And then we’ve also got to deal with the unemployment problem here in the US, which apparently just won’t go away… Now there are reports that the 2012 budgets of US state, county and city governments will eliminate 450,000 jobs. (Most budgets begin July 1st)… That’s another nearly half a million jobs lost that’s coming to a theatre near you! I don’t mean to make light of that, but seriously… Two rounds of QE and we have nothing, absolutely nothing (say it again!) to show for it!

Oh! Forgive me, for I forgot… We do have stronger stock prices… So, you’re rich, right? Please keep an eye on your portfolios, folks… For when the stimulus stops, the trap door will get sprung on stocks… But, I’m not even your last choice for a stock jockey, so take that with however many grains of salt you wish!

And then to finish out – today’s list, that is – the goings on in the US… Reuters reported that bank profits rose substantially in the first quarter and institutions reported their best quarterly results since the second quarter of 2007, the Federal Deposit Insurance Corp. said Tuesday, even as the industry still is experiencing troubles as the number of problem banks in the US continue to rise.

That last sentence was most troubling to me… Good thing EverBank isn’t on that list of banks experiencing troubles…

The data cupboard will yield Durable Goods for April for us today… The forecasts are for a weak number to print… We’ll also see the March Home Price Index, which will also print negative… So, the data in the US continues to be weak, with no reprieve…

The price action in silver and gold yesterday brought back memories of a couple of weeks ago, before the CME decided to raise margin requirements three times in one week… Silver was up over $1 on the day, and gold reached another new record level versus a currency – this time not dollars! Silver is up another 50-cents this morning, so maybe the buyers are dipping their toes back in the water…

And then I just had to comment on this… Every morning when I turn on my Bloomberg screens, there’s a saying of the day… Most days it’s not worth reading, but today caught my eye… For when reading it, I immediately thought of Japan and the US… Japan had implemented QE for years now, with no good results, but the US went ahead and did 2 rounds of it anyway… The saying today is: “learn to see in another’s calamity the ills which you should avoid.” By Publius Syrus…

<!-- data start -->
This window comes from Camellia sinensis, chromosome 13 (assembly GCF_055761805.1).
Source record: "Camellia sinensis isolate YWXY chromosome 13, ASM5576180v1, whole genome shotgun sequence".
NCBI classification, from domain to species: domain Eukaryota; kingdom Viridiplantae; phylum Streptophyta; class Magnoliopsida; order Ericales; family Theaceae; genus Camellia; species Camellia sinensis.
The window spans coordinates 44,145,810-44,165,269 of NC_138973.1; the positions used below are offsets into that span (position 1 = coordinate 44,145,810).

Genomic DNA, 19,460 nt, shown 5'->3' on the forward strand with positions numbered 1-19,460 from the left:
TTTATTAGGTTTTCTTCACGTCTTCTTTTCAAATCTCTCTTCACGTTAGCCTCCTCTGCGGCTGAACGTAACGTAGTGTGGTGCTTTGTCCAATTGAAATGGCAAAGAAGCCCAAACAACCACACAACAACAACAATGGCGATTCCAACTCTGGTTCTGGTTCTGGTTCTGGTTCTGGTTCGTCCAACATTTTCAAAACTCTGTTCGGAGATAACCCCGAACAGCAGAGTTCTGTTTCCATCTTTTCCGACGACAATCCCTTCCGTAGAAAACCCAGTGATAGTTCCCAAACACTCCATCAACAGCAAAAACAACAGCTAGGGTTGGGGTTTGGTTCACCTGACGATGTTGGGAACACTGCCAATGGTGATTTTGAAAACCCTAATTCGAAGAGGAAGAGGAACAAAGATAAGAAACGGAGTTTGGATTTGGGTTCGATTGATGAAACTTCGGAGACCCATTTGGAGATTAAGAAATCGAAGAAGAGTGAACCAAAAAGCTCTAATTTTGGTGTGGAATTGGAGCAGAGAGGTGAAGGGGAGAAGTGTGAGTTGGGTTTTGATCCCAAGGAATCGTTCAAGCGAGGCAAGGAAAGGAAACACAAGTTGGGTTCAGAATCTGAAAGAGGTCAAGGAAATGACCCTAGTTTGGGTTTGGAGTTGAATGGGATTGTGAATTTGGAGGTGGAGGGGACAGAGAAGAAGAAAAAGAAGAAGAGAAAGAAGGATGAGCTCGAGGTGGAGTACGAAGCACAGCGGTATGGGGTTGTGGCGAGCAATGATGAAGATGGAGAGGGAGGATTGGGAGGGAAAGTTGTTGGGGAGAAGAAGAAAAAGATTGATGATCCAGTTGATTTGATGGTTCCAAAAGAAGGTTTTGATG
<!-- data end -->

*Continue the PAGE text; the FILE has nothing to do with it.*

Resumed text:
Pretty apropos, eh?

Then there was this… Did you see the news yesterday that the European Parliament’s Committee on Economic and Monetary Affairs (ECON) announced that they would now allow gold as collateral? WOW!

Talk about “real collateral”! Why not use “real money” as collateral? Why didn’t they think of this before? I mean Greece reportedly has about 111 tons of gold, Portugal has 382 tons, and so on… They could sell the gold and pay down their debts… Or, better yet, hold onto it, and just allocate it as collateral!

Now… Do the Eurozone peripheral countries still have a debt problem? Yes, they do! But do they have a way to deal with it, so that lenders feel like they won’t get left holding worthless paper? Yes they do!

To recap… The one-day rally in the euro and other currencies ended last night, as rumors circulated that the Greek government would call for a snap election. Those rumors were unfounded, and the euro has spent the morning attempting to rally back the lost ground. The Aussie dollar and loonie have seen a lot of selling pressures lately… They both seem to be in search of a bid… The Eurozone and US goings on have really weighed on these two…

About Chuck Butler 105 Articles

Affiliation: EverBank

Chuck Butler is President of EverBank® World Markets and the author of the popular Daily Pfennig newsletter.

With a career in investment services and currencies extending over 35 years, Mr. Butler oversees all aspects of customer service and the trading desk for EverBank World Markets. A respected analyst of the currency market, Mr. Butler has frequently made appearances or been quoted by the national media. These include the Wall Street Journal, US News, World Report, MarketWatch, USAToday, CNNfn, Bloomberg TV, CNBC, and the Chicago Tribune.

Mr. Butler was previously the Chief International Bond Trader and Director of Risk Management for Mark Twain Bank, and has held significant positions in the investment industry since 1973.